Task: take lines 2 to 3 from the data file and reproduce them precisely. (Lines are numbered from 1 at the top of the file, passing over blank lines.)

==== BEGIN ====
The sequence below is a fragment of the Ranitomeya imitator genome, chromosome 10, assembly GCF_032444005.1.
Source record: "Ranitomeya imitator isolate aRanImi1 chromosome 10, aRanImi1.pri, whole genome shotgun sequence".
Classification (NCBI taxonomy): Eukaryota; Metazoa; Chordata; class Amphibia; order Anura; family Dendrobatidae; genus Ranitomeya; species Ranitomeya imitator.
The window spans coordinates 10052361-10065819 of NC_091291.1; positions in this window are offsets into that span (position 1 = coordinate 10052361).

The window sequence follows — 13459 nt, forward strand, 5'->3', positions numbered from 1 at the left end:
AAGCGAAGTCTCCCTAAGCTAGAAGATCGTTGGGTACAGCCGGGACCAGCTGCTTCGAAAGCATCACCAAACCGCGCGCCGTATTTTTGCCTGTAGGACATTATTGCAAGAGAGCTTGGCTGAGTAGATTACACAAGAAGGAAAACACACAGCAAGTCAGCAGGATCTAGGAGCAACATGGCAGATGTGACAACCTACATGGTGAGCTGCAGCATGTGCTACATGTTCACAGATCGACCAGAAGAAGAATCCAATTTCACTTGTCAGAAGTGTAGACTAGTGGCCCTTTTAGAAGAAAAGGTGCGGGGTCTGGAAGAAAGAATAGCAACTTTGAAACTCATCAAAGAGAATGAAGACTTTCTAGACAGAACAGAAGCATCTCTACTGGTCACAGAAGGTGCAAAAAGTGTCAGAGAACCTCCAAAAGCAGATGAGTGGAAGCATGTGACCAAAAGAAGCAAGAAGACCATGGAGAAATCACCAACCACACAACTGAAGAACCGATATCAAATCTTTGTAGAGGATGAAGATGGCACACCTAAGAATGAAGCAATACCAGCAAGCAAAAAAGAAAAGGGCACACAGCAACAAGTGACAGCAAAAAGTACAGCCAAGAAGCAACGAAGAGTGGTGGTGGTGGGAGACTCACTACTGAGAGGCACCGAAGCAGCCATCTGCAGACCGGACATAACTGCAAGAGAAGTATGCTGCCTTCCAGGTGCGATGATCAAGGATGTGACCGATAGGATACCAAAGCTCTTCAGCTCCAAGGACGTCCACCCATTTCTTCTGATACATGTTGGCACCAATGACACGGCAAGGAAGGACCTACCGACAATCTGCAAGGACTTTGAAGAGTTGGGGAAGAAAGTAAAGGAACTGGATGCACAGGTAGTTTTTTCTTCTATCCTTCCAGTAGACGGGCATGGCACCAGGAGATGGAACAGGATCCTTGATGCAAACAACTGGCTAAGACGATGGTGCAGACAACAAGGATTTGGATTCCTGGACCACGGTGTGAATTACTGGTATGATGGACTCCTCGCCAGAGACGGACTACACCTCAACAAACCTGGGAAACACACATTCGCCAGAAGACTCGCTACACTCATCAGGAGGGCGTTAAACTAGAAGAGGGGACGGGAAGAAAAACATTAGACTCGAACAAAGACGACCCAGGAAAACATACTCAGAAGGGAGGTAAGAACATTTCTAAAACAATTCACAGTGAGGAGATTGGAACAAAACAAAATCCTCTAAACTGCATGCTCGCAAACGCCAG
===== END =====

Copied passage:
Source record: "Ranitomeya imitator isolate aRanImi1 chromosome 10, aRanImi1.pri, whole genome shotgun sequence".
Classification (NCBI taxonomy): Eukaryota; Metazoa; Chordata; class Amphibia; order Anura; family Dendrobatidae; genus Ranitomeya; species Ranitomeya imitator.